– Flights to Florida for March ($240)
– Register me for yoga class ($42)
We will also be saving all of our tax returns (Fed. $1400, MI $400, NC $?) which will be a major boost for the savings.
This is also the month when the 401k bump will happen. We have a yearly 1% raise in February. At that time, I’ll increase my 401k contribution to 3%. I won’t see a change in my take-home pay and it means more money set aside for retirement. (My company does not match, although guild employees still have a pension which is vested at 5 years.)

March is my birthday month, and we are taking a trip to Florida. We are going to spend as little as possible, but we will be enjoying our trip nonetheless.
– Transfer $150 from Capital One to BBT (maxes out BBT, but brings Capital One down to $550)
– Everything that’s left is for vacation.

April I don’t think there will be any extra to save this month. But it also doesn’t look like things will be especially tight this month.

May
– Transfer $150 from Capital One to BBT (maxes out BBT again, but brings Capital One down to $350).
– Save everything that’s left (about $200).

June
– Save everything that’s left (about $100).

July
– Transfer $150 from Capital One to BBT (maxes out BBT again, but brings Capital One down to $150)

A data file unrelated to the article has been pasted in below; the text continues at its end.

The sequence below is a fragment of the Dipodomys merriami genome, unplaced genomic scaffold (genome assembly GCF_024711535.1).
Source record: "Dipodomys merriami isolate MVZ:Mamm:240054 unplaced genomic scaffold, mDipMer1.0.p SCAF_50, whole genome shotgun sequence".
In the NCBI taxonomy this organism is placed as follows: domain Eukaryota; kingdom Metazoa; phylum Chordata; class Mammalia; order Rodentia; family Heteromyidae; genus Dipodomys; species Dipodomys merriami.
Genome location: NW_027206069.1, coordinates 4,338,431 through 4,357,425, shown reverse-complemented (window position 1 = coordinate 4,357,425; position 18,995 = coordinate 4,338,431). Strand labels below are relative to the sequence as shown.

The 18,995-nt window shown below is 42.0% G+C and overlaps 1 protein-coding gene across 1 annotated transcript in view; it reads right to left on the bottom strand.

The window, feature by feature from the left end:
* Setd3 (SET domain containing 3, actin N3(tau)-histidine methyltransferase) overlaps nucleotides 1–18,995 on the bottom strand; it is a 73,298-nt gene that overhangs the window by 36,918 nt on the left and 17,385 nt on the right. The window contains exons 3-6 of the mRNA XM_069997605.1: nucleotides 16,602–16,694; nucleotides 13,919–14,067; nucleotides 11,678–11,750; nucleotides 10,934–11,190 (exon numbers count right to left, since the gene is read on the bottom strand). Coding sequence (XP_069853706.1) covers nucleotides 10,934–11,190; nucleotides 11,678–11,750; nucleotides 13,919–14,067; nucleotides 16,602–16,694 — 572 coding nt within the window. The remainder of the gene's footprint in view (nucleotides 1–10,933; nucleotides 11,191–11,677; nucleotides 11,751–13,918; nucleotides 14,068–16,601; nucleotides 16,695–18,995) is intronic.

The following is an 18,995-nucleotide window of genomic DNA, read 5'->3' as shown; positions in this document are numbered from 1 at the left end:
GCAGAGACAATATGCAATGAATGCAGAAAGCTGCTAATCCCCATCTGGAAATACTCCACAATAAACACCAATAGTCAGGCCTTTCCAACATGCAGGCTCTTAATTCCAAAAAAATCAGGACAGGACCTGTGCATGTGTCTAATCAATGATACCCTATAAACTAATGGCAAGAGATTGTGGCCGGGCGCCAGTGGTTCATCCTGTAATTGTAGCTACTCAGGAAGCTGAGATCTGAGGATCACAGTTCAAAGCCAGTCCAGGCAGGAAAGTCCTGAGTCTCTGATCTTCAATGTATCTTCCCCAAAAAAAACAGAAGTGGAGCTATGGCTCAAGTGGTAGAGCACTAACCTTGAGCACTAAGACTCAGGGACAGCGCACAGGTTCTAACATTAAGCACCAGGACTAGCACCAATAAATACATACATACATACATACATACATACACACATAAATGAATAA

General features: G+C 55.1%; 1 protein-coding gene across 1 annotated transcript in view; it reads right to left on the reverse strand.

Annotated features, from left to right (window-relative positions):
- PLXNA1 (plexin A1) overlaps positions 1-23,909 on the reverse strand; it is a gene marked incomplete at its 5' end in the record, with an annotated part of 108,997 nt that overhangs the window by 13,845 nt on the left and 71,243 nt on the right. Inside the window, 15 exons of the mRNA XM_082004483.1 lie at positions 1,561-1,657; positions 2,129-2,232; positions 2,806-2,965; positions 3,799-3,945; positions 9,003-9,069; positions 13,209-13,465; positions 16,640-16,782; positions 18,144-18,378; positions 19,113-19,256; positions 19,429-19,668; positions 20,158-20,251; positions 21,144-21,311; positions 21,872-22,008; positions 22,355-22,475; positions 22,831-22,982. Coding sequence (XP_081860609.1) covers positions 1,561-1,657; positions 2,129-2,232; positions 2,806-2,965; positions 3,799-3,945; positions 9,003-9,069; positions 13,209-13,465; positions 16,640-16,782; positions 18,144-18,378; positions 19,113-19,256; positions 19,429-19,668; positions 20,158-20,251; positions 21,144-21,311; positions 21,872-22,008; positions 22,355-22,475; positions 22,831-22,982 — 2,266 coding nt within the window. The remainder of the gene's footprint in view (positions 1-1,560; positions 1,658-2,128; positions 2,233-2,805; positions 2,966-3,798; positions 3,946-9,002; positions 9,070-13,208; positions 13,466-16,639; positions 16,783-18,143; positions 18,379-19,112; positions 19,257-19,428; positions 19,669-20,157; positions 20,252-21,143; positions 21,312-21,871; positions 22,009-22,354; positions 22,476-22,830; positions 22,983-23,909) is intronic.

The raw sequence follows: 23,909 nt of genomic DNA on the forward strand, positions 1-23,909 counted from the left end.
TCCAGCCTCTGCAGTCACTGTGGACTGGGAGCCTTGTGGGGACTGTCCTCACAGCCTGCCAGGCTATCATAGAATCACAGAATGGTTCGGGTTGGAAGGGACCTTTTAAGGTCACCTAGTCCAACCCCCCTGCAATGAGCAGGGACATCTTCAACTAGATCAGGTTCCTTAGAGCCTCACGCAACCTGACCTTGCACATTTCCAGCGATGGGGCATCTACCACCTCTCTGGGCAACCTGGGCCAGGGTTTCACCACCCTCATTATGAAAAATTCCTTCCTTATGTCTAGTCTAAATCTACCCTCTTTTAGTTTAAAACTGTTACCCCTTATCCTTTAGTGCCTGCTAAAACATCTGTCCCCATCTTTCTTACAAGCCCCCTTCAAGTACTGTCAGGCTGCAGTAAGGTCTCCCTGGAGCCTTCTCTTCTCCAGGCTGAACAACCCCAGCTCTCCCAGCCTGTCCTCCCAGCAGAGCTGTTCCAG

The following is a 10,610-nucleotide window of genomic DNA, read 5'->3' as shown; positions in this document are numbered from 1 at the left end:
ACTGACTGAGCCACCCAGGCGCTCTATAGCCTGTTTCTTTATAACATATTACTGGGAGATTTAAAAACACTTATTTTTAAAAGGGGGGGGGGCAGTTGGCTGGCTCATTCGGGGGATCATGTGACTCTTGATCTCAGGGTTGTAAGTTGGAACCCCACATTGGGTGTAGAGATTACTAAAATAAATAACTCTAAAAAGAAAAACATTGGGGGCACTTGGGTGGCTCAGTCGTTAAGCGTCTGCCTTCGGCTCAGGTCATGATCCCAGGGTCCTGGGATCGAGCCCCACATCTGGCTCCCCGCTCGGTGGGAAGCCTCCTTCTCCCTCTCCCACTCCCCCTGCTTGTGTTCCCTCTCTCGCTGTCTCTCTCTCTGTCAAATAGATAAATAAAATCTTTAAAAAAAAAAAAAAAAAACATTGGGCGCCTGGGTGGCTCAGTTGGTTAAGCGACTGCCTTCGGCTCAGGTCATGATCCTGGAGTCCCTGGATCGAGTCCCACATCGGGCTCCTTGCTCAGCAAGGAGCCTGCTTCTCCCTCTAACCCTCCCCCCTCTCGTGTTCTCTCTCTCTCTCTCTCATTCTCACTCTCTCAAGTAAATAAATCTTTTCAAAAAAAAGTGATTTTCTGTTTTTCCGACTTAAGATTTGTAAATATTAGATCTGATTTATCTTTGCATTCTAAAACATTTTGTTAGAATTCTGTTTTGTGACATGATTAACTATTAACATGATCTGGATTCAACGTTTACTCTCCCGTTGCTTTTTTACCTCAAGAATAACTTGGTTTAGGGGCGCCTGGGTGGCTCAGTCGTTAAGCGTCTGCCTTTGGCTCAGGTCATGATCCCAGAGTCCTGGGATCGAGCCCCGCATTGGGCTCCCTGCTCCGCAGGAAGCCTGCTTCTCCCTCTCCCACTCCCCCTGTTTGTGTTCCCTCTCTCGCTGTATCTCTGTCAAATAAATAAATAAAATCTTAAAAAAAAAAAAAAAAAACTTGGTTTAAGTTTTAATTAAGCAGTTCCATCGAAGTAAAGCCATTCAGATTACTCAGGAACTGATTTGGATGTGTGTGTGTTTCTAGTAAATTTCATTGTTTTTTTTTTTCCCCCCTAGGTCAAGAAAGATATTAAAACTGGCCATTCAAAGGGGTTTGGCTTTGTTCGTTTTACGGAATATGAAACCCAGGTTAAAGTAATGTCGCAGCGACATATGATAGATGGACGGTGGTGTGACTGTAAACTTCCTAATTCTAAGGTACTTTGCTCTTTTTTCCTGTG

– Everything that’s left is going to be used to move again. Will we have to dip into savings for a security deposit?

August
BABY! (We will be stockpiling diapers before this, so I hope our grocery bill won’t go up too significantly before January.)

September
– Transfer $150 from Capital One to BBT (maxes out BBT again, but effectively pays off Capital One card)
WEDDING! (This wipes out the savings, as this is what we’re saving for. We should have at least $5000.)

October
Let’s just take a moment to relax and enjoy the fact that there are no pressing budgetary items this month.

November
– Everything that’s left ($200) is for birthday presents.

December
– Everything that’s left ($600) is for Christmas presents.

This series: Part 1: Food | Part 2: Fitness | Part 3: Finances | Part 4: Work and Fun